In the weeks before my first book is published I wanted to share the process with you step by step. Both for posterity and in case you’re planning to write a book in the future. Part 1 was decision making and writing and Part 2 today is focused on traditional vs. self publishing, the editing process and my team.
After spending most of November pounding out words during National Novel Writing Month and ending with 50,000 words the real challenge began. How would I take this mess of words and ideas and thoughts and turn it into the finished product?
It always freaks me out a little that everything I’ve read is just different combinations of the same 26 letters.
When it comes to writing a book for publication there’s an important choice between “traditional” books and self-published books and there are pros and cons to each.
My reasons for choosing self-publishing were simple:
- I wanted complete creative control
- I didn’t want to wait months or years for publication
- Most publishers are looking for writers with larger audiences
- I didn’t want to agree to a bunch of contractual items like websites and promotions
- My schedule can’t fit in a lot of media appearances right now
- I wanted to push some buttons and boundaries to speak about the things the industry is, by and large, ignoring
Lots of people, including several clients of mine are working on traditional publishing deals and that’s great but since it’s not a “sure thing” for success and comes with a lot of restrictions, I was more than happy to self-publish this one.
Which reminds me, I’m not just writing one book; once I got started I had so much to share that it only made sense to break it up into volumes, 4 in total which will be coming out in the months to come.
This first book is all about our relationships as entrepreneurs. Some are regular relationships like creating boundaries with your team, dealing with people on Facebook and fun topics like discovering your superpower, your relationship with responsibility and dealing with tragic situations while running a business.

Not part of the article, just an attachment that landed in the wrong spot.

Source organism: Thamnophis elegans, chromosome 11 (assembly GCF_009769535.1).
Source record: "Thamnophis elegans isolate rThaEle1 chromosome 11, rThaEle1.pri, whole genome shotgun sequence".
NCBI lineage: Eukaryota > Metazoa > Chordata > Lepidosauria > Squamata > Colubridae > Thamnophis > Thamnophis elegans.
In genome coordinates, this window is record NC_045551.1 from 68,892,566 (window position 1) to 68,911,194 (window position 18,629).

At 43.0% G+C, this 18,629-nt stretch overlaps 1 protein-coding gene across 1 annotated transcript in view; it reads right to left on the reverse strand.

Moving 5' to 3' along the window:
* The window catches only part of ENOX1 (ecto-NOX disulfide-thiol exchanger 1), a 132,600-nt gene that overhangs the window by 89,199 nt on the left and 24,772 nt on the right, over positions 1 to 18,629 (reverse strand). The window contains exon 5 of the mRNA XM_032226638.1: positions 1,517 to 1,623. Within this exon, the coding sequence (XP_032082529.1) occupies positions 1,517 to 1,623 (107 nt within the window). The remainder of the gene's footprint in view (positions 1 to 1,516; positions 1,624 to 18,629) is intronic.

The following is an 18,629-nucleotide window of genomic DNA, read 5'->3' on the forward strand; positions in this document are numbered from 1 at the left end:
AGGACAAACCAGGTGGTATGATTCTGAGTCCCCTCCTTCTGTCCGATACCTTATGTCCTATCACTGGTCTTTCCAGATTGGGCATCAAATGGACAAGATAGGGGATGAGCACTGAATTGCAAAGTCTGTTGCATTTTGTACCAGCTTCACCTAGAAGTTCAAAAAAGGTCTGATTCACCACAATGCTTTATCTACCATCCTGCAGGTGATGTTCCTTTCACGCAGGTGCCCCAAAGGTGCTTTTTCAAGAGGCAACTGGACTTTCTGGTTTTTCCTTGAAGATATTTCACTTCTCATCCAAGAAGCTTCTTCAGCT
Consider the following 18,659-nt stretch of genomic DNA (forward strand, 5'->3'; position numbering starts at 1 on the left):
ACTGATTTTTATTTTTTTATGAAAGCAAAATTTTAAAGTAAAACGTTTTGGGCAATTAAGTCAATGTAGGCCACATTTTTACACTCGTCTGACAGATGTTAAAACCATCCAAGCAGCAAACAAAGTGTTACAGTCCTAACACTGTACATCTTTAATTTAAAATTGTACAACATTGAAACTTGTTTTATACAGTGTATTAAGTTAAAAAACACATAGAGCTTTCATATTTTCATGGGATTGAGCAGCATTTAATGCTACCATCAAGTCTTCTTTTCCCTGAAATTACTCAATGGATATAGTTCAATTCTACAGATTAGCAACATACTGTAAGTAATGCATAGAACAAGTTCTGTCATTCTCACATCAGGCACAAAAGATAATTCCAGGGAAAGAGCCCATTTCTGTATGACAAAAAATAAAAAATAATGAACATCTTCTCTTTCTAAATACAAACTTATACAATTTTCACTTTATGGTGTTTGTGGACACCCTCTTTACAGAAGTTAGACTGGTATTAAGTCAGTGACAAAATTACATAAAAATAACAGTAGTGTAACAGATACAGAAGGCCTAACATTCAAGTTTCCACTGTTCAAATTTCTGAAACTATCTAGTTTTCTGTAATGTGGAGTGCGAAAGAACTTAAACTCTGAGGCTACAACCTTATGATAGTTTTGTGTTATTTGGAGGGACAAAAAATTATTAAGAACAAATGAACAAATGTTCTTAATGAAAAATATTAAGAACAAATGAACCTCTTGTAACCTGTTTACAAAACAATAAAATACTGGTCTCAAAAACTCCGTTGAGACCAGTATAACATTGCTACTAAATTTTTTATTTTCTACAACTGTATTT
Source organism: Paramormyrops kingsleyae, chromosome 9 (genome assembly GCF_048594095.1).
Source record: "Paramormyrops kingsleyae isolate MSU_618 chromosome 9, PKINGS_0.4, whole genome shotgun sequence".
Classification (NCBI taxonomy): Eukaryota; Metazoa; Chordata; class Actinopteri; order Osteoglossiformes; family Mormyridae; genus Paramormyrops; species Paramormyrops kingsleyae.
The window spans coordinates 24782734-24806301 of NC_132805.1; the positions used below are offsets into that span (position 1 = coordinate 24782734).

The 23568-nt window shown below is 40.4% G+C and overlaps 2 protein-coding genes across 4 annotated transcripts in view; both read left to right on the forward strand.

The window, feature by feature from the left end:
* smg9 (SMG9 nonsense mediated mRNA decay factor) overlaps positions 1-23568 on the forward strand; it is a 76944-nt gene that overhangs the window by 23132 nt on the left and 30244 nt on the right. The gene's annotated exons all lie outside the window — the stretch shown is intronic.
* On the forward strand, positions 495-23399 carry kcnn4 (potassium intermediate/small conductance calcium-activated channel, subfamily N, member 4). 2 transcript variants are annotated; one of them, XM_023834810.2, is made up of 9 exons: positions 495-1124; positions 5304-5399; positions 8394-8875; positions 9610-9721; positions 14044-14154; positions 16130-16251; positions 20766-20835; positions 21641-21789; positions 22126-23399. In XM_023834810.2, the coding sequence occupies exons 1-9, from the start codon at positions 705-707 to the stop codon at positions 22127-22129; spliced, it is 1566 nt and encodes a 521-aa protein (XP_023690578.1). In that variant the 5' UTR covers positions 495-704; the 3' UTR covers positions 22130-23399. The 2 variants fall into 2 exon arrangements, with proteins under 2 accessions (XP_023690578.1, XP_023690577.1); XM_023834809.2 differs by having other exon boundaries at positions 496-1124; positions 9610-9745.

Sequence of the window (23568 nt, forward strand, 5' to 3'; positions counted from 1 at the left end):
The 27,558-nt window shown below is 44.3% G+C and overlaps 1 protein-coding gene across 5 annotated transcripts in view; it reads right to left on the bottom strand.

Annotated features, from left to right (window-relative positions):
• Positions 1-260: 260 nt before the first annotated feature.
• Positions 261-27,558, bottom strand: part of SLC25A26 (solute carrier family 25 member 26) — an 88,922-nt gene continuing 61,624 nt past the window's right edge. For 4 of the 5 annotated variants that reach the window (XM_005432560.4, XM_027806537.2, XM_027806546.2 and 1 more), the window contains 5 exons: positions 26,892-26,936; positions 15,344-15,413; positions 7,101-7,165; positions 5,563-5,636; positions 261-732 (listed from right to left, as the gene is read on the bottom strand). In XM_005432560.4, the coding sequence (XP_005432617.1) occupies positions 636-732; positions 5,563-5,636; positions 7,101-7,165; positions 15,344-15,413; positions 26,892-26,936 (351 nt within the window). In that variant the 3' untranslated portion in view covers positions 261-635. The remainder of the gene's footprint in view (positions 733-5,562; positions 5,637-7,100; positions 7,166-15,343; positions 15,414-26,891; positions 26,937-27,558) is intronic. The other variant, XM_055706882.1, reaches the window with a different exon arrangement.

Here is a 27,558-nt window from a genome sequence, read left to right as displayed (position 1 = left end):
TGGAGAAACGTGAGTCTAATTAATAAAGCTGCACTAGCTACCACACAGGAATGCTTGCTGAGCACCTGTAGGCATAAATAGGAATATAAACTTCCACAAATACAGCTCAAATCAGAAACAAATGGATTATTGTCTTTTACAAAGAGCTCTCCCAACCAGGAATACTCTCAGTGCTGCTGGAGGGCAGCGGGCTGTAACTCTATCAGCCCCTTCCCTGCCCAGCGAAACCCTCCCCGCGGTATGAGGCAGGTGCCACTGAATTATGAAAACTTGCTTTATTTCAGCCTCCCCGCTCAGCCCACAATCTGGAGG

Editing the book took place largely in January and I feel like I needed 4 weeks off after doing the bulk of the writing in order to let it all settle. Trying to write and edit simultaneously never really works for me, it’s like rowing a boat while painting it.
During the editing process I did a lot of moving around. Chapters were renamed, entire sections were cut, every chapter was reorganized into sections and there was a lot of rewriting.
One of my favorite tricks when editing any type of writing, I always read the chapter out loud and edit as I go. This is the only way I’ve found to ensure the language sounds like me and is natural speech.
Having a deadline for the first draft was essential otherwise I am sure that I would still be working on this volume in the same way that without a due date in college I would still have unfinished projects to turn in.
In early January I spent a spare day on the road, working on the book in my hotel room where I intentionally disconnected from the internet to focus on the manuscript. Being locked away was great and with my printed copy, a plethora of colored pens and a giant post it note on the wall for organizing my thoughts I got a lot done in 24 hours.
But most of my time with the book editing process was slogging through it at home, reading and re-reading until it felt right and natural.
On January 23rd I passed off the first draft to my fantastic editor Kris to work her magic. When the book came back on February 3rd I went through the tracked changes, accepting all of the minor edits like grammar and word order and then going through again to make substantive changes.
You would think this was the final version but nope, Kris is thorough! So I kept editing, added an introduction, more examples and graphics, and tidied up the chapters to keep them short and sweet but impactful.
It really helped to have a formula for each chapter: fun title to incite curiosity, a story or parable, the lesson I learned, and suggested system or resource. Throughout I also included quotes and that didn’t fit into the narrative but were fun asides or interesting info.
If you’re keeping track we’re now on draft 3, and I sent off the edited version to Kris for a second round of edits, this one focused intently on consistency throughout the book (which is now up to 24,000 words and 24 chapters, an intro, closing dedication, end notes and acknowledgements).
Finally, finally the book came back again and it was done, right? Wrong. While the manuscript was mostly in finished form there was more to be done. The impatient side of my brain hated that but I reminded myself that if it’s worth doing, I need to do it right.
Coming up I’ll share more about the process of design, the strategy and putting the book on Amazon but first I want to know, if you could write a book about anything what would it be? Pretend you could snap your fingers and have a finished, amazing book in your hands. What would the topic be?